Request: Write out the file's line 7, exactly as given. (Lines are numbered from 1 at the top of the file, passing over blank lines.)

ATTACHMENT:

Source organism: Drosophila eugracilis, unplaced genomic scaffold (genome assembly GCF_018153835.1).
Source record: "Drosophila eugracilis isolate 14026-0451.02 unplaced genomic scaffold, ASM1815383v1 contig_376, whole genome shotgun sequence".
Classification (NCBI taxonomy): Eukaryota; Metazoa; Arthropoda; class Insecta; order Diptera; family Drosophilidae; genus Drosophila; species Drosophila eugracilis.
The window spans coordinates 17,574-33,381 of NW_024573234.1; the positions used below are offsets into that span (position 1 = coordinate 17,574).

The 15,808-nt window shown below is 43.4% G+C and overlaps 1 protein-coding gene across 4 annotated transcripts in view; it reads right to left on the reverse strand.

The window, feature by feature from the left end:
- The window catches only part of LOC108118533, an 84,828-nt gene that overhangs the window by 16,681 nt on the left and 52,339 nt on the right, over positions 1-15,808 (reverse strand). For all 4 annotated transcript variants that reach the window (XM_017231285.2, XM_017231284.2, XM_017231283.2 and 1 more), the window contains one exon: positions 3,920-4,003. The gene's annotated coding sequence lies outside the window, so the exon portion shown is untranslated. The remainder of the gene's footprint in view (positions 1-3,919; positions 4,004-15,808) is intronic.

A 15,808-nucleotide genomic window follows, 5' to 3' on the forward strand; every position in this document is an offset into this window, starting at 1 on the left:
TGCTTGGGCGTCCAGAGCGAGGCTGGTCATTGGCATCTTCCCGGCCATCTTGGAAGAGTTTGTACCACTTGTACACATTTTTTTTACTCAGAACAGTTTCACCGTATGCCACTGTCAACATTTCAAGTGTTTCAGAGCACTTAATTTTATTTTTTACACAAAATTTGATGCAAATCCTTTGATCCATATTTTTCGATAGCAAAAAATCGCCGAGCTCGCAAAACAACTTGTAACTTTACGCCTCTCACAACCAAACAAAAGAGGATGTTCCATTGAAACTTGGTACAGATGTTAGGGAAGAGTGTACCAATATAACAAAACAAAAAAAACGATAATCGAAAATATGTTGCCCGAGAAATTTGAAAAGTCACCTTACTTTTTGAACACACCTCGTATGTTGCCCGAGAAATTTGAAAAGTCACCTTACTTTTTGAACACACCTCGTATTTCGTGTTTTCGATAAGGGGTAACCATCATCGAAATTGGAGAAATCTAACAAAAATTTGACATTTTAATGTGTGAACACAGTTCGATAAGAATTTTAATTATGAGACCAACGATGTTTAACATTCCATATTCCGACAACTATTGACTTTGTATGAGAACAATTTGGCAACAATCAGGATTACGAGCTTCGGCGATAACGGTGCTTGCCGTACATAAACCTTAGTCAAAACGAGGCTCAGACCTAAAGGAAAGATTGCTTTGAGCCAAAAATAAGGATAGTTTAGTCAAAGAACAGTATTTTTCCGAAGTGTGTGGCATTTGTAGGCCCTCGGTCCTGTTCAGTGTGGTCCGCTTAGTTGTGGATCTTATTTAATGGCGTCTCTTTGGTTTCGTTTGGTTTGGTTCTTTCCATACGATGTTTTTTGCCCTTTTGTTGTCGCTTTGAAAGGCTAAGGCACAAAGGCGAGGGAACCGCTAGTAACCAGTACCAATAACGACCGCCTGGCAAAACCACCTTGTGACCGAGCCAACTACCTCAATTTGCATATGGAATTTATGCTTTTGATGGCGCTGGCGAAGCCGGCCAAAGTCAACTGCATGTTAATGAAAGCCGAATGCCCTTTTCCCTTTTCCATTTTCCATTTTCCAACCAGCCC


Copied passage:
- The window catches only part of LOC108118533, an 84,828-nt gene that overhangs the window by 16,681 nt on the left and 52,339 nt on the right, over positions 1-15,808 (reverse strand). For all 4 annotated transcript variants that reach the window (XM_017231285.2, XM_017231284.2, XM_017231283.2 and 1 more), the window contains one exon: positions 3,920-4,003. The gene's annotated coding sequence lies outside the window, so the exon portion shown is untranslated. The remainder of the gene's footprint in view (positions 1-3,919; positions 4,004-15,808) is intronic.